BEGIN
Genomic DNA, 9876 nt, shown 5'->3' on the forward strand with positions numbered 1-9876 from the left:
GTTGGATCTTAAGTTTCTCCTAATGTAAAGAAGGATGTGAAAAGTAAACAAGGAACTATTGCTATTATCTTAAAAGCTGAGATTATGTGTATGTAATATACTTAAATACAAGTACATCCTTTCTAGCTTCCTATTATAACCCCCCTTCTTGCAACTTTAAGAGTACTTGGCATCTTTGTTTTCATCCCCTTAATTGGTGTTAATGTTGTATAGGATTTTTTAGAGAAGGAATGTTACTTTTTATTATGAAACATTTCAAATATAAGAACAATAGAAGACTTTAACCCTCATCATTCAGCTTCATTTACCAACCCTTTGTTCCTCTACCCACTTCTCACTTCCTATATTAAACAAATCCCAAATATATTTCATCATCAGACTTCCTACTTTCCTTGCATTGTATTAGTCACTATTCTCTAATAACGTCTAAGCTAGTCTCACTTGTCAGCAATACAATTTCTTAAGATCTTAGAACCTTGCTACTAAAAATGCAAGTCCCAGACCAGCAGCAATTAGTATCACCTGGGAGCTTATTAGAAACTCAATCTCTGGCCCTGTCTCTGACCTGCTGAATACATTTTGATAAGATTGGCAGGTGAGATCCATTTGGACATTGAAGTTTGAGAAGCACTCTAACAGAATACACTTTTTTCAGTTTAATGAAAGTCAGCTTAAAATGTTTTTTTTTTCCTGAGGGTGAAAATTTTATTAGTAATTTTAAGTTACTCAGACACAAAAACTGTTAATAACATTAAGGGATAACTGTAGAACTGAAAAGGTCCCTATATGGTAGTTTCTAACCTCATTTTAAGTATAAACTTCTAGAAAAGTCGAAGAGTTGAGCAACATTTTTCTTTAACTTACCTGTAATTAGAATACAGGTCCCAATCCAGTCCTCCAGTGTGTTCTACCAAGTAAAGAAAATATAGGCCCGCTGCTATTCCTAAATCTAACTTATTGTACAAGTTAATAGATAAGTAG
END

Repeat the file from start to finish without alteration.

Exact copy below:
Genomic DNA, 9876 nt, shown 5'->3' on the forward strand with positions numbered 1-9876 from the left:
GTTGGATCTTAAGTTTCTCCTAATGTAAAGAAGGATGTGAAAAGTAAACAAGGAACTATTGCTATTATCTTAAAAGCTGAGATTATGTGTATGTAATATACTTAAATACAAGTACATCCTTTCTAGCTTCCTATTATAACCCCCCTTCTTGCAACTTTAAGAGTACTTGGCATCTTTGTTTTCATCCCCTTAATTGGTGTTAATGTTGTATAGGATTTTTTAGAGAAGGAATGTTACTTTTTATTATGAAACATTTCAAATATAAGAACAATAGAAGACTTTAACCCTCATCATTCAGCTTCATTTACCAACCCTTTGTTCCTCTACCCACTTCTCACTTCCTATATTAAACAAATCCCAAATATATTTCATCATCAGACTTCCTACTTTCCTTGCATTGTATTAGTCACTATTCTCTAATAACGTCTAAGCTAGTCTCACTTGTCAGCAATACAATTTCTTAAGATCTTAGAACCTTGCTACTAAAAATGCAAGTCCCAGACCAGCAGCAATTAGTATCACCTGGGAGCTTATTAGAAACTCAATCTCTGGCCCTGTCTCTGACCTGCTGAATACATTTTGATAAGATTGGCAGGTGAGATCCATTTGGACATTGAAGTTTGAGAAGCACTCTAACAGAATACACTTTTTTCAGTTTAATGAAAGTCAGCTTAAAATGTTTTTTTTTTCCTGAGGGTGAAAATTTTATTAGTAATTTTAAGTTACTCAGACACAAAAACTGTTAATAACATTAAGGGATAACTGTAGAACTGAAAAGGTCCCTATATGGTAGTTTCTAACCTCATTTTAAGTATAAACTTCTAGAAAAGTCGAAGAGTTGAGCAACATTTTTCTTTAACTTACCTGTAATTAGAATACAGGTCCCAATCCAGTCCTCCAGTGTGTTCTACCAAGTAAAGAAAATATAGGCCCGCTGCTATTCCTAAATCTAACTTATTGTACAAGTTAATAGATAAGTAG